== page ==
Why the Sharks TV deal sucks and they might (could) move

by sanjosebarstool


Mercury News – How serious is the concern over the Sharks’ television deal? I have learned and confirmed that National Hockey League commissioner Gary Bettman has taken the extraordinary step of personally intervening in the matter. Bettman has contacted high-level honchos at Comcast corporate offices in Philadelphia to see if the Sharks’ local television deal can be reworked. Comcast is the parent company of Comcast Sportsnet Bay Area, which broadcasts Shark games. So far, the Bettman talks have not been fruitful.

Here’s the issue: The Sharks’ local deal pales compared to most other NHL teams. The team is in the middle of a long-term contract with Comcast Sportsnet Bay Area that yields the Sharks $7 million per season. And it has 14 more seasons to run.

Meanwhile, according to Forbes’ magazine and website, the Toronto Maple Leafs receive $41 million per season in local TV rights. Several other teams — the Rangers, Canadiens, Red Wings — bring in more than $30 million per season. The Los Angeles Kings and Anaheim Ducks have $20 million-plus-per-season deals, as do Dallas and New Jersey and the New York Islanders.

Needless to say, this puts the Sharks at a disadvantage. Do the math. Over the next five years alone, the Kings and Ducks will have a minimum of $65 million more than the Sharks to push payroll up to the salary cap limit and/or buy out contracts and/or turn a profit. The team says it isn’t making one now.

“We have expressed some concerns over our TV deal directly with Comcast,” Tortora said. “The deal, over time, has become substantially below the league average. Comcast has expressed a willingness to work with us in finding a creative solution that generates the appropriate value proposition for both sides.”

In the most extreme version of the narrative, there is no creative solution and the Sharks continue to drain money. Plattner then tires of the red ink and decides to move the team outside the Bay Area market — where he could negotiate a better TV deal and abandon his current one here.

Sounds extreme. And almost unthinkable. That is likely why Bettman became involved. Comcast is also the parent company of NBC, which holds the NHL national broadcast rights. The decision to award an outdoor game to the Bay Area next season, which will soon be announced at either AT&T Park (most likely) or Levis Stadium (still possible), could be a bone thrown out to Comcast in hopes of currying favor. Outdoor games generate large ratings and provide local networks an opportunity to leverage other promotional and sponsor events around the broadcast.

There’s another elephant in the hockey rink, too. Sooner rather than later, the Sharks are also bound to seek out a new arena, with either a radical renovation of current SAP Center or a brand-new building.

The life span of most American arenas tends to be 25 or 30 years. The Shark Tank opened in 1993. San Jose is aware of that timeline and working on potential solutions as well as ongoing improvements — Tuesday, the city council approved $1.3 million in repairs to the SAP Center, upgrading the air-conditioning and telecom equipment. But look slightly northward.

There are development interests in Santa Clara trying to generate enthusiasm for a massive entertainment/restaurant/retail complex adjoining the new 49ers stadium by incorporating a potential Shark arena into the mix.

So a lot of stuff to take in here about the Sharks, their arena, their arena deal as well as their TV deal. Let’s start with the Arena.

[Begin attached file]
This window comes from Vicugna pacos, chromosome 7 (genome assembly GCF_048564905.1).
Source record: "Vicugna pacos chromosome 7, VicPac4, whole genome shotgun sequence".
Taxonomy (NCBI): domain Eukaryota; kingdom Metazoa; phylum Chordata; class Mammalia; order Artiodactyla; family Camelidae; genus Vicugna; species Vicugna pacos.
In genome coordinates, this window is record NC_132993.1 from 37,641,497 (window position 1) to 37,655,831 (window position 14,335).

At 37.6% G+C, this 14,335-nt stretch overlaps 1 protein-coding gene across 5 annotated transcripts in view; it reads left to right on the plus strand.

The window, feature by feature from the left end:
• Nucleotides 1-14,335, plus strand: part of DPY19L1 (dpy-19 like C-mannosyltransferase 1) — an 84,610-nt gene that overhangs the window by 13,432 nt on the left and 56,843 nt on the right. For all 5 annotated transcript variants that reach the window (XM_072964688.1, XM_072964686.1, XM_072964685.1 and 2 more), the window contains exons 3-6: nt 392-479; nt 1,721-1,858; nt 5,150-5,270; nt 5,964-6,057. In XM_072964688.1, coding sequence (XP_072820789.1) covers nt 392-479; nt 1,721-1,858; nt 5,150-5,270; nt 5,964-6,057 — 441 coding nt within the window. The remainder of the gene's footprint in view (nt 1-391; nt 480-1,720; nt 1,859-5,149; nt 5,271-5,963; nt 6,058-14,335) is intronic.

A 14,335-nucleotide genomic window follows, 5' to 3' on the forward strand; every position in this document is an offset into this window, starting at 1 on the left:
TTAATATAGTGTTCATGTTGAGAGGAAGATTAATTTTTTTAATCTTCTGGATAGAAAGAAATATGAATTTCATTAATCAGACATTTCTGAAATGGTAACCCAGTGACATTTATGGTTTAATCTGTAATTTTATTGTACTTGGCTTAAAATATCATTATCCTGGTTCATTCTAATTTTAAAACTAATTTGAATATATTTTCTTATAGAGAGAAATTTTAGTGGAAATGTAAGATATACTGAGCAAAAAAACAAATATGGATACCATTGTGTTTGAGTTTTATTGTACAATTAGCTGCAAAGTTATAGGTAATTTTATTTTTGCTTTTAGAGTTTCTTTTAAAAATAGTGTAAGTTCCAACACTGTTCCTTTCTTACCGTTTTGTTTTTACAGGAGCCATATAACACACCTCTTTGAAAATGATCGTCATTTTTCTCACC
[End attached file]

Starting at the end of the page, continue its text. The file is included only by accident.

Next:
First off, even though it was built in 1993, the Shark Tank is starting to show it’s age. WiFi is horrible, they could probably put some more seats in the building, and the layout downstairs pretty horrible. That being said, how many more seats do you need to put in there? It already holds 17,000+ and a complete retrofit would need at least another 1.500 seats and better entrance/exit/restroom layout. That starts to get costly, but at the same the revenue that the city gets (as well as Caltrain) for people coming to the games is going to keep it from moving to Santa Clara. However, things in downtown San Jose that are supposed to happen sometimes don’t (see the A’s stadium and Santana Rowe).

The interesting aspect about Santa Clara, is that combined with 49ers stadium, it would offer compound similar to other cities like Foxboro for the Patriots, or Pittsburgh’s close proximity for Heinz/PNC Park, it creates an identity as a destination for people to go to. Hell throw in a casino nearby and you’ve got an Hardo Disney world. Granted, San Jose is one of the few reasons people from outside of San Jose go into San Jose and if you move them, they aren’t coming downtown for any real reason. I expect them to sit tight in San Jose because the city is going to have that team torn from the cold dead hands, but then again if they go into a heavy rebuild mode and start doing really poorly two or three years from now, who knows how city hall will feel. Actually, I still don’t think they’ll let them move, but they also won’t build them a stadium either.

Now, the TV deal is the Sharks are really getting hosed.  The NHL season runs from Oct. 1st through till May to June for some teams. You’re giving the Sports fan an option during football, after football’s over and all the way into spring and continuing into the most exciting playoffs in sports. Not a bad product for a large (by population) fan base. Especially when you have a demo that has purchasing power. Detroit might have more hardcore fans, but from a sponsor standpoint, I’d rather the casual fan in San Jose see my programming than the guy with only enough to buy a sixes of Old Milwuakee for that buying power. In that case, the TV dollar should be more for San Jose. So let’s hope the Sharks and various entities figure it out, but it starts with show casing the the team in an outdoor game. Get on it, Gary.